A LOT of cash passes through the tills of the retail sector in Ireland.
According to Retail Ireland’s ‘Shaping the Future of Irish Retail - 2020’ report, the Irish retail sector currently generates sales in excess of €30 billion each year, accounting for approximately 12% of Ireland’s Gross Domestic Product (GDP).
A survey conducted by Money Point earlier this year found that on average, more than half of all of our retail based respondents' payments are still in cash.
It can be difficult to know where to start when it comes to protecting the money flowing into your business. Identifying your risk areas is key but it is vital that the person that is responsible for doing this knows what to look for.
Shoplifting and Employee Theft Top Irish Retail Concerns
The first iteration of the Irish Retail Fraud survey unveiled four years ago at the Retail Fraud Dublin event, showed that Irish retailers were most hit by shoplifting, employee theft and by fraudulent credit card use. The Irish version of the report, which is already established in the UK and US, was conducted by Retail Knowledge during the months of May and June 2014. The survey, performed either face to face or on the phone, covers 291 stores with annual sales totalling 1.6 billion euro and represents 10% of the total Irish retail sector by sales value.
According to 2016 figures from Retail Ireland, 39% of all Irish retailers have experienced internal theft in some shape or form.
CSO figures show that overall theft and related offences were up by 8.1% and fraud, deception and related offences were up 15.9% in the 12 months ending 31st March 2018 compared to the previous year.
Robbery, extortion and hijacking have also increased by 15.9% year on year and although these figures are not specific to retail, there is a worrying upward trend for these types of crimes in Ireland.
Economic (white collar) crime is also on the increase here. The latest Irish Economic Crime Survey conducted by PwC states that ‘the increase in economic crime in Ireland is happening faster than anywhere else in the world.’, that the full extent to which economic crime is plaguing Irish business is astonishing, especially when compared to our global counterparts.’ and that ‘half of Irish companies report that they have been victims of financial crime.’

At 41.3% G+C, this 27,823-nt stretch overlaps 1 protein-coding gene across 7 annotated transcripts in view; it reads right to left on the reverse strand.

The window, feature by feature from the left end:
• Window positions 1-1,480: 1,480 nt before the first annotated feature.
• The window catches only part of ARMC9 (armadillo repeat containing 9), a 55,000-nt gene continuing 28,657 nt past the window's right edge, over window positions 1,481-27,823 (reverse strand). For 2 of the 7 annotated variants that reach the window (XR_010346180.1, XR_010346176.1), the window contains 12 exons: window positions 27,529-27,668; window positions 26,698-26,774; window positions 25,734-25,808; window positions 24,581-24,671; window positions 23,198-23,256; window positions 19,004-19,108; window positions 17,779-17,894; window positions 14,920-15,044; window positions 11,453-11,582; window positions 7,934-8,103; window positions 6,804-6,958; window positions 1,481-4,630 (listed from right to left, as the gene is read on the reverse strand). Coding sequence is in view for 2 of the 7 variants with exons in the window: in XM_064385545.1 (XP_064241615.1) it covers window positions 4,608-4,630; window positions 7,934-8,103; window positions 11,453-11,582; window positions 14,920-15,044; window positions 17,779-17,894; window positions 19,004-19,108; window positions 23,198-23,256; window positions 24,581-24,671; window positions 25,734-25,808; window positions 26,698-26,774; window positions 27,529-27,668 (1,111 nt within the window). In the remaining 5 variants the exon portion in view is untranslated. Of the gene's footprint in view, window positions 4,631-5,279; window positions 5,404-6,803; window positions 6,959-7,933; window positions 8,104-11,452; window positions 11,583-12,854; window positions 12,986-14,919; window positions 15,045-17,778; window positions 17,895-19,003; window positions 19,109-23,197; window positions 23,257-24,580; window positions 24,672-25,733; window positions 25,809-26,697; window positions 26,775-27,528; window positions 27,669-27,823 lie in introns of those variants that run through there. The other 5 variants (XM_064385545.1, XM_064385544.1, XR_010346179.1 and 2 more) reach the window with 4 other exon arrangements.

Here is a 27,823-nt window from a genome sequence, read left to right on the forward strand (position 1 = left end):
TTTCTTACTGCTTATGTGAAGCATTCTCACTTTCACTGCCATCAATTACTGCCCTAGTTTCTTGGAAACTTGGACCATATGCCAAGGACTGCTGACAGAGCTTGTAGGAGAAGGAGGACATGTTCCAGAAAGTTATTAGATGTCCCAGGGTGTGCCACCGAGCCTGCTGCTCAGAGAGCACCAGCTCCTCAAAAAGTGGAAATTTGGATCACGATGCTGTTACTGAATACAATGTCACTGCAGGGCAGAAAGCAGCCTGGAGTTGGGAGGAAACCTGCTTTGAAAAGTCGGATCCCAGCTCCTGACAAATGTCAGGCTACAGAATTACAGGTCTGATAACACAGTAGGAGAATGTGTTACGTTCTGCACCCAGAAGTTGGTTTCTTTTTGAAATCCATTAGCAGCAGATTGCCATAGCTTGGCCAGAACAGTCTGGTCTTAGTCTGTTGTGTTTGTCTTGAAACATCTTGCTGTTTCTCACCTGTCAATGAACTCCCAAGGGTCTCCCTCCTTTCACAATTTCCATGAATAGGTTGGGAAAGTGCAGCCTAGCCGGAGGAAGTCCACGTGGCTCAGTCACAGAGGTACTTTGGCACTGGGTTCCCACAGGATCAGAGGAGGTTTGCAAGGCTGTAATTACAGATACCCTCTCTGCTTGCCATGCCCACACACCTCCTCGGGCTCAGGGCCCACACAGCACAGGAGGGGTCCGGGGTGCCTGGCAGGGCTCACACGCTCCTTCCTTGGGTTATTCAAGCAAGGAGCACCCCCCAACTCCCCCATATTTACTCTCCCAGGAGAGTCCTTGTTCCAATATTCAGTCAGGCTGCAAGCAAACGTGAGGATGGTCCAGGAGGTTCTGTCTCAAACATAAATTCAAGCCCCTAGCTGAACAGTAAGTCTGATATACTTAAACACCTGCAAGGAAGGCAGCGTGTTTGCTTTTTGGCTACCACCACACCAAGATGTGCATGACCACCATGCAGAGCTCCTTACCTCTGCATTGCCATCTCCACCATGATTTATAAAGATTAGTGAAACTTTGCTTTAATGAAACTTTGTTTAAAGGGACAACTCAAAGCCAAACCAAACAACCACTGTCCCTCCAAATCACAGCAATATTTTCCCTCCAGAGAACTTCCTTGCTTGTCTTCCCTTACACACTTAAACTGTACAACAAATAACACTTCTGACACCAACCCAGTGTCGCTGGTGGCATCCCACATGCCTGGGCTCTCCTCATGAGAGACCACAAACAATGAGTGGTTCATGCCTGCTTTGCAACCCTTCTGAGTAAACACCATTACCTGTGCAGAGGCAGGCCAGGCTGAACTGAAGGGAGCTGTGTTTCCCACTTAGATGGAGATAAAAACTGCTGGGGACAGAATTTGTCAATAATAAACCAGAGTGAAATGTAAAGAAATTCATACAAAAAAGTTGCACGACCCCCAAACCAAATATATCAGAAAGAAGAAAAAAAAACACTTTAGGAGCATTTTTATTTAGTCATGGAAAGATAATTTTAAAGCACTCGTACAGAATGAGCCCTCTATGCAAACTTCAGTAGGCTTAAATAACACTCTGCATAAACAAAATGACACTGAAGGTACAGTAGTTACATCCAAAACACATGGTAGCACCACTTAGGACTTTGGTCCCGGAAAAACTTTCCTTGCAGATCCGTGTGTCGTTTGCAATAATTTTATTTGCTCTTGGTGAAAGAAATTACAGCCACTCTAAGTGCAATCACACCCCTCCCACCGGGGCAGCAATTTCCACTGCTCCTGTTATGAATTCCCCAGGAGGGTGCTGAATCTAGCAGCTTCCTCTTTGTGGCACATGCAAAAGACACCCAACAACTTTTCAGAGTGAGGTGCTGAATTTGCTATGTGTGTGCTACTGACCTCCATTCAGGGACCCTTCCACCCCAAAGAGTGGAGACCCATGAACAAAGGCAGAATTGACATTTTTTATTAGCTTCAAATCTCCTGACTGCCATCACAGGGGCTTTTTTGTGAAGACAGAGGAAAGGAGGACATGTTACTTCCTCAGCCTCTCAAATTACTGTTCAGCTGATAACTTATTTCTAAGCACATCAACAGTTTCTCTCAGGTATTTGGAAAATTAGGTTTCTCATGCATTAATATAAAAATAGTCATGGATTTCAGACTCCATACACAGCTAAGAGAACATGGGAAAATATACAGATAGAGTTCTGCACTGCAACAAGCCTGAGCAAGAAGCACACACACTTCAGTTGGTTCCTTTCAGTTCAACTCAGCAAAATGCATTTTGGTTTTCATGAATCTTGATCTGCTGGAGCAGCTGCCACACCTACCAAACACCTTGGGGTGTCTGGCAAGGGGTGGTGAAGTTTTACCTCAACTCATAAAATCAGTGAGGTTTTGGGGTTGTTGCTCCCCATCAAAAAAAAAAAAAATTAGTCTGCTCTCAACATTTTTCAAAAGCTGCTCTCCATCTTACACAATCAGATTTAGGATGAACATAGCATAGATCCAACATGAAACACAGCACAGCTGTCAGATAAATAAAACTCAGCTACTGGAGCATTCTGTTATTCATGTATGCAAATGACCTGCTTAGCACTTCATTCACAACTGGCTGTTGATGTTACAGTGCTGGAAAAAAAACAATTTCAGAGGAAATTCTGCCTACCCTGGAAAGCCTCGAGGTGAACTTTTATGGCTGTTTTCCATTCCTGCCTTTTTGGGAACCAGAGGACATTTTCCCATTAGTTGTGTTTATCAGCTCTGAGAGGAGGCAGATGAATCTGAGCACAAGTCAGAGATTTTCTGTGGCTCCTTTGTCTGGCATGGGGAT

It seems that opportunists are everywhere.
On a more positive note, Ireland has a lower rate of internal economic crime and fraud than our global counterparts.
However we do spend more money to combat it than other countries.
‘Not only is reported economic crime and fraud up since 2016, so too has the amount that companies are spending to fight it. The PwC survey highlights that more Irish firms have increased their level of spending to combat fraud compared to their global counterparts.’
More than half of these frauds/ economic crimes were detected by corporate controls.
In relation to small and medium businesses, ISMe’s 2017 Business Crime Reports shows that ‘Theft by staff members’ increased from 11% to 16% between 2016 and 2017.
Different sectors are impacted at different levels, with manufacturing and wholesale businesses topping the list.
Theft by Staff:
- Wholesale: 21%
- Manufacturing: 17%
- Construction: 13%
- Retail: 9%
- Services: 6%
It is true that all of this makes for fairly gloomy reading but the good news is that there is affordable technology available to help you protect your assets.
The latest cash handling equipment not only counts and sorts your cash, it can also...
- Automatically prepare and track your floats
- Validate and fitness check banknotes at the point of sale
- Bag and batch deposits for your on-site ATM, bank or CIT company
- Track transactions by user
- Provide detailed reports for your finance department
- Securely store large amounts of cash inside built-in vault quality, insurance approved safes
Our return on investment analysis has shown that implementing a full end to end cash handling solution in your business can pay for itself in as little as 18 months.
We have experts available here in the Money Point offices in Dublin to talk you through the most suitable equipment for your business. We also offer on-site surveys, process mapping and a full back-up and aftercare service for the servicing and maintenance of your equipment.
If you would like to book a consultation drop us a line now at email@example.com
Charts, Images & References:
Economic crime, also known as financial crime, refers to illegal acts committed by an individual or a group of individuals to obtain a financial or professional advantage. The principal motive in such crimes is economic gain.
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